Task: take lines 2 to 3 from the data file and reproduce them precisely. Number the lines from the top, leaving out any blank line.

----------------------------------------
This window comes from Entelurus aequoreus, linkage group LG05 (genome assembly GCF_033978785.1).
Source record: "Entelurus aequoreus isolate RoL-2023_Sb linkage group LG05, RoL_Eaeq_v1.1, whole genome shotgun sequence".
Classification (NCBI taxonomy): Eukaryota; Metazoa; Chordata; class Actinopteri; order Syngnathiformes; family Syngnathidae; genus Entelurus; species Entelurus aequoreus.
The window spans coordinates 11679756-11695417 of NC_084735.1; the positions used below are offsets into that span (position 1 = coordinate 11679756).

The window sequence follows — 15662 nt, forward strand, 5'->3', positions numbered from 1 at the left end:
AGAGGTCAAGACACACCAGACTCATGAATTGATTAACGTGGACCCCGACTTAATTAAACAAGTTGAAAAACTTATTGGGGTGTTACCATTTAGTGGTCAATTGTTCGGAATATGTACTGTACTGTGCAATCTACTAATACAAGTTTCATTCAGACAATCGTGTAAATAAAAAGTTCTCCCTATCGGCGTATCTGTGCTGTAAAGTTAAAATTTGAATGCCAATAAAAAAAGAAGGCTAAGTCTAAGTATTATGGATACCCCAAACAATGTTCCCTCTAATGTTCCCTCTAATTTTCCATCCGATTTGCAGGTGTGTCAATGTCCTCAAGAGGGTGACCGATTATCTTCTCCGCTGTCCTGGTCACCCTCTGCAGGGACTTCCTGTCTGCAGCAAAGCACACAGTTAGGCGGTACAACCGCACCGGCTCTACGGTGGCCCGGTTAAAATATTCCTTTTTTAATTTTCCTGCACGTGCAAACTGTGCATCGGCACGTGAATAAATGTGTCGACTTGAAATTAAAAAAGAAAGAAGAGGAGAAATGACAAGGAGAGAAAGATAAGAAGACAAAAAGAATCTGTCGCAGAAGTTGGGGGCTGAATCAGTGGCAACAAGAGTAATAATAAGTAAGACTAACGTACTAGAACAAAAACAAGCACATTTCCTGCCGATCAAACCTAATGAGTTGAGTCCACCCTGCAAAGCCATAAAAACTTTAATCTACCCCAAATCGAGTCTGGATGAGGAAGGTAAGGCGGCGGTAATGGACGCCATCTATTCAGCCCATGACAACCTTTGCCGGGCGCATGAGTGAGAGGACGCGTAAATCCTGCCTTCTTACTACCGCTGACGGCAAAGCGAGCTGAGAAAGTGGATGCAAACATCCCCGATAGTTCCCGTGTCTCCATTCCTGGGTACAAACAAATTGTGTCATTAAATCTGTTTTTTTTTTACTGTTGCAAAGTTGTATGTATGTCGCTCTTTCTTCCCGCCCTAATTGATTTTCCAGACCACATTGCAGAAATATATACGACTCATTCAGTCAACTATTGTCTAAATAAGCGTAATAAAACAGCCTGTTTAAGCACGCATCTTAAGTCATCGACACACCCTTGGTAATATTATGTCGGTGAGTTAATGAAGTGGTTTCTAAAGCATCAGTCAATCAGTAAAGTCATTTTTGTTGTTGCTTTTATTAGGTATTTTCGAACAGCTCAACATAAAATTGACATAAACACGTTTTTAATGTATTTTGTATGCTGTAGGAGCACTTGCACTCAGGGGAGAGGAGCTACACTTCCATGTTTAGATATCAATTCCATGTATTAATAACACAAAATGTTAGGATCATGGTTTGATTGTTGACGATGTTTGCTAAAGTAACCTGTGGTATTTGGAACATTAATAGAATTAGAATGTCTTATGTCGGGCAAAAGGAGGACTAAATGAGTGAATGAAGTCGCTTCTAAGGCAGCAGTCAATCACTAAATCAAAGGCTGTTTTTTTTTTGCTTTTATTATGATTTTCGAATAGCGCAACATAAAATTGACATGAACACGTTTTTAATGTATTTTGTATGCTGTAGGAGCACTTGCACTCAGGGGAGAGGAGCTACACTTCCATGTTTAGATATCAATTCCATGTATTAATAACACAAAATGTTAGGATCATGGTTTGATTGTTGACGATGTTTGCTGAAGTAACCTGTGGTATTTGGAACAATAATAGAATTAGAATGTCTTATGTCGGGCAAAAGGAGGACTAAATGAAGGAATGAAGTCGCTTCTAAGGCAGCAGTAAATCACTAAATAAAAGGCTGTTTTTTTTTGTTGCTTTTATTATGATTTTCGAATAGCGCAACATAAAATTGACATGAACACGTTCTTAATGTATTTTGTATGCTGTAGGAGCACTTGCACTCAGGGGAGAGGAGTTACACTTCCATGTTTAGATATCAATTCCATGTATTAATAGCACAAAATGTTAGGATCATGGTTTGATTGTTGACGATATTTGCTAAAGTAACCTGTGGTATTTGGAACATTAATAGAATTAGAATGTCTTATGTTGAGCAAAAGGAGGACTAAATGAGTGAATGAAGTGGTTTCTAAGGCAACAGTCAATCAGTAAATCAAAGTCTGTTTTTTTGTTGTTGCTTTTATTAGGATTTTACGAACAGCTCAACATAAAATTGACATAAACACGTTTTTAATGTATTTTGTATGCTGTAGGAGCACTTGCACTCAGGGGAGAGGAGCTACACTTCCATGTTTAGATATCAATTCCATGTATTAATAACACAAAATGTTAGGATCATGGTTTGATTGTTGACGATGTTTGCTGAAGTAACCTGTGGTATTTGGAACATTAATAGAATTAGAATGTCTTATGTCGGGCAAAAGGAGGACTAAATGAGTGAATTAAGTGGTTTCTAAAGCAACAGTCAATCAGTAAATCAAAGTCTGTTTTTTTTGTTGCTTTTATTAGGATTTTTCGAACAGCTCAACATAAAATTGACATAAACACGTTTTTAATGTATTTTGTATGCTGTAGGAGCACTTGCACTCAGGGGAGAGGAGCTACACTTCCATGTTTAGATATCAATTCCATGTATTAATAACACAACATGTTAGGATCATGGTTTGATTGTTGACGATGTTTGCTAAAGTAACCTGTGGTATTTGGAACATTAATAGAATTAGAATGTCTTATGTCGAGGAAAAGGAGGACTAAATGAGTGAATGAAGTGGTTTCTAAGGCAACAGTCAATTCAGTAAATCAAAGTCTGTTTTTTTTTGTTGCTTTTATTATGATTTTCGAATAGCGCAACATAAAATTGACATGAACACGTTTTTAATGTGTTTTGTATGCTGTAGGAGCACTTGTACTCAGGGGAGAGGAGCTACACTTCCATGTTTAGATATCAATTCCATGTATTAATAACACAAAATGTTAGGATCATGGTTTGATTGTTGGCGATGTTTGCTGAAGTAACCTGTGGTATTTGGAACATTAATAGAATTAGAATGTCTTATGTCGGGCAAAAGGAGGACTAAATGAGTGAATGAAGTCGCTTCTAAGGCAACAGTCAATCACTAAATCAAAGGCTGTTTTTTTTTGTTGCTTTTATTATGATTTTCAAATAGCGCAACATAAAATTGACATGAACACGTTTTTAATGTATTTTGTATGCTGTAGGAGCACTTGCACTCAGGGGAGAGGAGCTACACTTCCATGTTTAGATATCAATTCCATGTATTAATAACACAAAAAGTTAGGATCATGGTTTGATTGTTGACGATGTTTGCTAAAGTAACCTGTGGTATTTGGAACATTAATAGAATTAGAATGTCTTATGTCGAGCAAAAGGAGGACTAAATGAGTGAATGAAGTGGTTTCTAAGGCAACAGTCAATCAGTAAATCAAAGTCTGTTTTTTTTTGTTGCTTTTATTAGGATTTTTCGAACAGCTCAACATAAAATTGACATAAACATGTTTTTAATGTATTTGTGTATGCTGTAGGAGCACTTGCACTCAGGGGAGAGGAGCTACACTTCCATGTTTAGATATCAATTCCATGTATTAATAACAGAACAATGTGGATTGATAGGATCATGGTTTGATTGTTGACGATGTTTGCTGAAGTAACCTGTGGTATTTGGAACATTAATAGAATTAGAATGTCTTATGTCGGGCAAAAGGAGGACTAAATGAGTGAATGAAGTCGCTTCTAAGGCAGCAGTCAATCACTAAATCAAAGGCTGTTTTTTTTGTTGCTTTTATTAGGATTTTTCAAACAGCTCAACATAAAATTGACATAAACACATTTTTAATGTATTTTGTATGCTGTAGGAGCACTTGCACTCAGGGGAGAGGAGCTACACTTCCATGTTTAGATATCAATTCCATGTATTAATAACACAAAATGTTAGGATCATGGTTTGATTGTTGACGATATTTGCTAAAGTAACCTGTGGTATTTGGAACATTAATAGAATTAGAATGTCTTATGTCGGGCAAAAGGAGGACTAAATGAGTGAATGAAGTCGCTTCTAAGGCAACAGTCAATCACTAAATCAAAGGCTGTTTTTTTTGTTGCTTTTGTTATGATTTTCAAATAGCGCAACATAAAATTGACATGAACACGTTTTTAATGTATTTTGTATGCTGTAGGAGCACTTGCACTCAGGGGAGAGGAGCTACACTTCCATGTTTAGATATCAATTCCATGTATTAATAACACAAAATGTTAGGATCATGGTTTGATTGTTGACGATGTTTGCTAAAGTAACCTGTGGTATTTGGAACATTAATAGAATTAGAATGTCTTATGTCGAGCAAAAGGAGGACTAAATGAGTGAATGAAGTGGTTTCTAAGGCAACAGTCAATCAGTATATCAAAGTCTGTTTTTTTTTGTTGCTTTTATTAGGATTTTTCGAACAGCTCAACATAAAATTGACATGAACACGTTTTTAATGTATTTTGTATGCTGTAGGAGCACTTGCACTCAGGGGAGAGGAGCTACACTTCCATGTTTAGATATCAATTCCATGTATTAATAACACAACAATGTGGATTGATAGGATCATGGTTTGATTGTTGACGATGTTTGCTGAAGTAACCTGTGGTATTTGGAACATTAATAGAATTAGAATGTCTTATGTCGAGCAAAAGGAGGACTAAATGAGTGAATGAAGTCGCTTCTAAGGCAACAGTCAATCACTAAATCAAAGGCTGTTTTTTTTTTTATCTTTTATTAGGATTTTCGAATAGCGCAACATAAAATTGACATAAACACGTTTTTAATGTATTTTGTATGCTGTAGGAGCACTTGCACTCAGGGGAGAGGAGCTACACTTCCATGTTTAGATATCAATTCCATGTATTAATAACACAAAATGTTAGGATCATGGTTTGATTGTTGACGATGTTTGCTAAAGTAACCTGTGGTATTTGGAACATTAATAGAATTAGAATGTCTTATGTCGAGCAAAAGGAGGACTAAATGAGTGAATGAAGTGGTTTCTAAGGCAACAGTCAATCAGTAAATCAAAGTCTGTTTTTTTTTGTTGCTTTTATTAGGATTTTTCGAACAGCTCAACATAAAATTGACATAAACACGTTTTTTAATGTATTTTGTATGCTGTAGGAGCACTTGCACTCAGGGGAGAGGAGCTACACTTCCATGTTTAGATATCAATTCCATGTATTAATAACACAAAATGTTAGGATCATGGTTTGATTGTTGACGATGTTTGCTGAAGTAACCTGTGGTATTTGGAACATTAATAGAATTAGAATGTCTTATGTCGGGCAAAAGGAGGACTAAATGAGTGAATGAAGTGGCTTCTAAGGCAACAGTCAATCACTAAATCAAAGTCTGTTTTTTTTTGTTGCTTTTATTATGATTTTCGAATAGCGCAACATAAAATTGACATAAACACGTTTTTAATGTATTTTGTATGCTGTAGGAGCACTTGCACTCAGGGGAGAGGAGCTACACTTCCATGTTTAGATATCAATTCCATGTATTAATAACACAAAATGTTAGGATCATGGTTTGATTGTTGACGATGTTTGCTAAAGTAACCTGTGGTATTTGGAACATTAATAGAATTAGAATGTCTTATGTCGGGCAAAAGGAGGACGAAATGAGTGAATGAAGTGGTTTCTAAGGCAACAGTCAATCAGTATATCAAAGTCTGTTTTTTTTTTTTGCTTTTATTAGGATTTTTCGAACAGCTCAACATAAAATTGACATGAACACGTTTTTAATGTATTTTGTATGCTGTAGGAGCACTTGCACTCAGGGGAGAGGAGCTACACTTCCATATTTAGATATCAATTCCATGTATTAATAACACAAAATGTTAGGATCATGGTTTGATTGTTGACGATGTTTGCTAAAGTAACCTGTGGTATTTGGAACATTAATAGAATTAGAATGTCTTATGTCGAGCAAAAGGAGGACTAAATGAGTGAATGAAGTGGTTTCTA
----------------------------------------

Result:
Source record: "Entelurus aequoreus isolate RoL-2023_Sb linkage group LG05, RoL_Eaeq_v1.1, whole genome shotgun sequence".
Classification (NCBI taxonomy): Eukaryota; Metazoa; Chordata; class Actinopteri; order Syngnathiformes; family Syngnathidae; genus Entelurus; species Entelurus aequoreus.